Mining for Memories: A Guide to Writing Your Life Story

By Diane Nelson December 15, 2011 01:33

Don’t you wish you had a dollar for every time you remembered a story from your past and said, “I should write that down”?

Me, too. If we did, we’d have lots of money to leave our children. But if we never took time to capture our stories, money or no money, our children would still be left the poorer.

Lou Allie Heath, 101, spent decades chronicling her 'ordinary country girl's life.'

“Those stories are so precious,” says Kelly Williams, who recently helped his mother, Bertha Walsh of Angels Camp, complete her memoir. In “Fruit Tramps,” Walsh, 93, details her family’s journey into and across California in the 1930s.

“When I read the stories Mom wrote, I can hear her talking and it always makes me smile,” Williams says from his home in Tennessee, where he is public relations manager for country music singer Mark Chesnutt. “Mom’s still around, and the grandkids can go to Granny’s and get a cookie and hear her stories. But that won’t always be the case. Now, by reading her memoir, kids for generations to come will have the chance to know my mother, to know us all.”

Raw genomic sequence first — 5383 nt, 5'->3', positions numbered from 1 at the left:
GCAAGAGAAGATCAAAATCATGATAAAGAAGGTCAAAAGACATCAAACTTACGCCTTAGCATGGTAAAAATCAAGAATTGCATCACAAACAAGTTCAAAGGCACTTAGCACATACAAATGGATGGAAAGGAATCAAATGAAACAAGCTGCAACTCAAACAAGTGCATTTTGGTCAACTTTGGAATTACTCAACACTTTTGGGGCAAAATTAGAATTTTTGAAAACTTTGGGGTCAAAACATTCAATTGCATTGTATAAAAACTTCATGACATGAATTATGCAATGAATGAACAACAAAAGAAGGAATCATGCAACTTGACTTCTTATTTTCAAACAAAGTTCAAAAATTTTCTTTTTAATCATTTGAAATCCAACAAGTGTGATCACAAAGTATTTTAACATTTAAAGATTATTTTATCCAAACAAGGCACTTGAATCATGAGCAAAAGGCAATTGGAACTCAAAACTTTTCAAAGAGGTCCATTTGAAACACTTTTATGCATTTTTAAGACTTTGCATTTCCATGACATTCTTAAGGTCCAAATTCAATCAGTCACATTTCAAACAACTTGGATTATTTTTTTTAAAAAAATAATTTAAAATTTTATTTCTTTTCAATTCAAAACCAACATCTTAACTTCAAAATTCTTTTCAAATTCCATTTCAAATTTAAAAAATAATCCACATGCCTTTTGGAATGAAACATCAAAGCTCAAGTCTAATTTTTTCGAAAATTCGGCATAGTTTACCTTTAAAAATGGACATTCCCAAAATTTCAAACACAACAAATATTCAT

Family and individual histories also help future generations better know themselves, says Deanna Dechaine-Maurer of Sonora, personal historian and executive director of the Central Sierra Arts Council.

“Children who know stories about relatives who came before them show higher levels of emotional well-being,” says Dechaine-Maurer, citing research from Emory University.

It works likes this: When you’re 13 or so, you believe no one understands you – especially your parents. These are the same people whose stories you will treasure 40 years down the road, but for now, you feel you must have been switched at birth.